Digest of Akzo Nobel Coatings, Inc. v. Dow Chemical Company, Nos. 2015-1331, 2015-1389 (Fed. Cir. Jan. 29, 2016) (precedential). On appeal from D. Del. Before Lourie, Reyna, and Chen.

Procedural Posture: Patentee Akzo Nobel Coatings, Inc. appealed the District Court’s grant of summary judgment of noninfringement of U.S. Patent No. 6,767,956 by Dow Chemical Company. Dow cross-appealed from the District Court’s determination that the claims of the ‘956 patent are not indefinite. CAFC affirmed in both appeals.

  • Claim Construction: The District Court did not err in narrowly construing the term “pressurized collection vessel” to mean “tubing, piping, or other container where a desired material accumulates, which is maintained above atmospheric pressure.” The District Court’s construction gives the term “collection” proper meaning in light of the claim language and the specification.
  • Infringement – Literal Infringement: The District Court did not err in granting summary judgment of literal noninfringement. CAFC agreed with Dow that its accused process lacks a “pressurized collection vessel” as construed, because Akzo did not provide sufficient evidence from which a reasonable jury could find accumulation.
  •  Infringement – Doctrine of Equivalents: The District Court did not err in granting summary judgment of noninfringement under the doctrine of equivalents. Akzo failed to show that the accused Dow process had a valve and a series of pipes and heat exchanges, wherein the dispersion flows continuously, generates backpressure in the extruder in substantially the same way to increase the boiling point of the carrier fluid. Accordingly, Akzo failed to provide evidence from which a reasonable jury could find that Dow’s valve, pipes, and heat exchangers operate in substantially the same way as the claimed “pressurized collection vessel” to generate backpressure in the extruder.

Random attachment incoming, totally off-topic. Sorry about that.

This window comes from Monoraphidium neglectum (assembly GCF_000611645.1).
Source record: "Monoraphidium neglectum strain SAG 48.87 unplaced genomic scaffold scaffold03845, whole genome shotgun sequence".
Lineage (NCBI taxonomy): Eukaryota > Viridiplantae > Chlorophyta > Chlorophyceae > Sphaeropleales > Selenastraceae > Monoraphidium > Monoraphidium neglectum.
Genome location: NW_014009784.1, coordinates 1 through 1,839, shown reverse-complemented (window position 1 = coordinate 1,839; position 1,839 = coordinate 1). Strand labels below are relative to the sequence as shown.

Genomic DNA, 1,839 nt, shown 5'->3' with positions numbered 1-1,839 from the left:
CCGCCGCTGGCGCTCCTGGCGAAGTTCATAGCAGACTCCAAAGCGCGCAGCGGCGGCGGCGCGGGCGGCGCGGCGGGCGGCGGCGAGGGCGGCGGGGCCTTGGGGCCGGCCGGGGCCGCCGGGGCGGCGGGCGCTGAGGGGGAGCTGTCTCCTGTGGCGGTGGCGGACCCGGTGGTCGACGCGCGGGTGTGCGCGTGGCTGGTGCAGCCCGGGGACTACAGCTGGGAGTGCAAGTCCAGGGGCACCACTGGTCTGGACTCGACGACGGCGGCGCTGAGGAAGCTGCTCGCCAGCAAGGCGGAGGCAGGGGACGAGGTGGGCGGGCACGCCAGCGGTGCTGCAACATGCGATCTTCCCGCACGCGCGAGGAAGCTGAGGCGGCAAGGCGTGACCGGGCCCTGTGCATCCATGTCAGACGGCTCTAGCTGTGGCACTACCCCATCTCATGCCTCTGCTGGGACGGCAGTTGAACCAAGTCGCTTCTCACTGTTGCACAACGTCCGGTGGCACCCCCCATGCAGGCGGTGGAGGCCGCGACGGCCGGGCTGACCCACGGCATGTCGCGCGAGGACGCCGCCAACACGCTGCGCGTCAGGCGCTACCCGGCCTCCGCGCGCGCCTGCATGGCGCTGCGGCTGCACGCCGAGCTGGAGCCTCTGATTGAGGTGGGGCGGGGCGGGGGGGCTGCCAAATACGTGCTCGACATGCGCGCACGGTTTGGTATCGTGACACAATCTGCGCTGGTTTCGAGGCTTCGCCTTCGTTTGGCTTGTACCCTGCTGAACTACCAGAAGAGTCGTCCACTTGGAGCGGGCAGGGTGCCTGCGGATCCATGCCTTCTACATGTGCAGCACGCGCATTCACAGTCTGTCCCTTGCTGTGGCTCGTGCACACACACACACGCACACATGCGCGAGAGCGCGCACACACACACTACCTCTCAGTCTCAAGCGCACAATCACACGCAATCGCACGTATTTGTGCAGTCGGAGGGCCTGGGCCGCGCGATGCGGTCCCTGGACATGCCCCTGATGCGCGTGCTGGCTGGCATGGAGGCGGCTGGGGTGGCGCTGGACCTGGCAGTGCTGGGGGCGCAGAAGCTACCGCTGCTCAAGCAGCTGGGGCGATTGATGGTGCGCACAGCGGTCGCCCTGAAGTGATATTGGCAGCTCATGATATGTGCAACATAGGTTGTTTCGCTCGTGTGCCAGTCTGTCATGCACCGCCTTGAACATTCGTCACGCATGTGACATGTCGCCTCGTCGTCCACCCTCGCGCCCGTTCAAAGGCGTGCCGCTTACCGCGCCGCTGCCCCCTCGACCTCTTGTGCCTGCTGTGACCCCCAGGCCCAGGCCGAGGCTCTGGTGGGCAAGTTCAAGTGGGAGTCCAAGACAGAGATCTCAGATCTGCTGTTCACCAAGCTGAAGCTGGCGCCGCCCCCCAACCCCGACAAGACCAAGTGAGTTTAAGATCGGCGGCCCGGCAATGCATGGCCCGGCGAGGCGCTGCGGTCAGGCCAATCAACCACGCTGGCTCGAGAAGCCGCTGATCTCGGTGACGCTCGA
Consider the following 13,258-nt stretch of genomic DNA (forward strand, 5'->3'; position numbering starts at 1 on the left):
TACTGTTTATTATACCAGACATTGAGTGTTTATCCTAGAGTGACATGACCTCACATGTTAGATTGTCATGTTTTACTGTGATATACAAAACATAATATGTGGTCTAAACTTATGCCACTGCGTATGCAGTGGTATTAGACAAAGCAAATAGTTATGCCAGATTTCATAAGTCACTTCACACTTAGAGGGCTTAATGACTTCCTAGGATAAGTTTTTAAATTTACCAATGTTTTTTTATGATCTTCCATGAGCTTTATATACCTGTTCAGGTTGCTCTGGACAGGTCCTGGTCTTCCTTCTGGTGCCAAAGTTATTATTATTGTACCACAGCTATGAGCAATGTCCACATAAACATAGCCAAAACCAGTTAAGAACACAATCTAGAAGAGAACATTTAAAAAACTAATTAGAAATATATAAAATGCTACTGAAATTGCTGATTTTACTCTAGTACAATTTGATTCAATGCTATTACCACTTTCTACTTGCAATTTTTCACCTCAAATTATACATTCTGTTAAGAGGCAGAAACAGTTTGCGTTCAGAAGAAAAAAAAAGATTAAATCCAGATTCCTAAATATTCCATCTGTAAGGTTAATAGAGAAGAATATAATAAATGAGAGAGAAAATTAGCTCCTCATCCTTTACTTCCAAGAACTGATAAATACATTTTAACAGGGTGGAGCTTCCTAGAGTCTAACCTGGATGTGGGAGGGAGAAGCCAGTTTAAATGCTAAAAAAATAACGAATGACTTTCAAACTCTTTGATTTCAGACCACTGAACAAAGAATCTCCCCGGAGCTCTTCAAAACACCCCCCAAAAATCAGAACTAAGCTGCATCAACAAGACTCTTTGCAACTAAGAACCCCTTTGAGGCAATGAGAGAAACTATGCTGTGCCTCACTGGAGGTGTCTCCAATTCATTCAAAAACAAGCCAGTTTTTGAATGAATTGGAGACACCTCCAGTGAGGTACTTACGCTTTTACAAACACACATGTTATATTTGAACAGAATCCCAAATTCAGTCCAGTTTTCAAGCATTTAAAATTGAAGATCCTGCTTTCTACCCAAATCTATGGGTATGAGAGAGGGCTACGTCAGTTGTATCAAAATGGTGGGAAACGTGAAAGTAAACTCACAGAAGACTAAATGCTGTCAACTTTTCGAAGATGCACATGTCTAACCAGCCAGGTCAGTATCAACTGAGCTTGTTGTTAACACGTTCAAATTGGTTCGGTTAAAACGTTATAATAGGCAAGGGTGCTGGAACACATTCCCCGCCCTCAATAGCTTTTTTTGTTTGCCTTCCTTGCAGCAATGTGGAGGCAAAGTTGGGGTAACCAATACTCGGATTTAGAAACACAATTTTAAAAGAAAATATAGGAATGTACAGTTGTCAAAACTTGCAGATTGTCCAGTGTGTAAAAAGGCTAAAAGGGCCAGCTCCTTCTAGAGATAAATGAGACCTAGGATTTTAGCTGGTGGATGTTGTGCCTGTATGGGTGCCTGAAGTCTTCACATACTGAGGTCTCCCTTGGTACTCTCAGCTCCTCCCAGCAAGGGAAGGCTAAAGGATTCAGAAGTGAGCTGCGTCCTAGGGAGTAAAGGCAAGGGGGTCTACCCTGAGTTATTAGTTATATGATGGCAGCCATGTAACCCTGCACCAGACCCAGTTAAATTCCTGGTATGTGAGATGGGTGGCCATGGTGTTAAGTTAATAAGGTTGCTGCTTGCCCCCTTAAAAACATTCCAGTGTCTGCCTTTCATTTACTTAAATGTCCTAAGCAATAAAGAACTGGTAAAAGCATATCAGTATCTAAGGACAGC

• Indefiniteness: The District Court did not err in finding that the terms “viscosity below 10 Pa.s” and “carried out at a temperature of from 5 to 150° C above the melting point of the polymer” were not indefinite.
    • “viscosity below 10 Pa.s”: The District Court correctly found, based on extrinsic evidence, that one of skill in the art would measure viscosity at room temperature in the absence of a specified temperature. Moreover, the intrinsic record supports the District Court’s determination. While neither the claim language nor the specification indicates a temperature for the final viscosity measurement, room temperature is the only temperature mentioned in the ’956 patent in connection with a viscosity measurement. Accordingly, CAFC affirmed the District Court’s conclusion that the expression “viscosity below 10 Pa.s” does not render the claims indefinite, as well as its construction of that limitation as “viscosity below 10 Pa.s at room temperature.”
    • The District Court did not err in finding that because the specification describes a typical process where the polymer “is melted in the initial melt zone of the extruder at a temperature above the melting point of the polymer, preferably from 5 to 150° C, typically 10 to 130° C, above the melting point,” the specification supports a construction which indicates that the limitation refers to the elevated temperature phases and not to the stages that follow. Further, Dow did not provide any evidence to show that a person of ordinary skill in the art would not know with reasonable certainty the steps to which the limitation applies.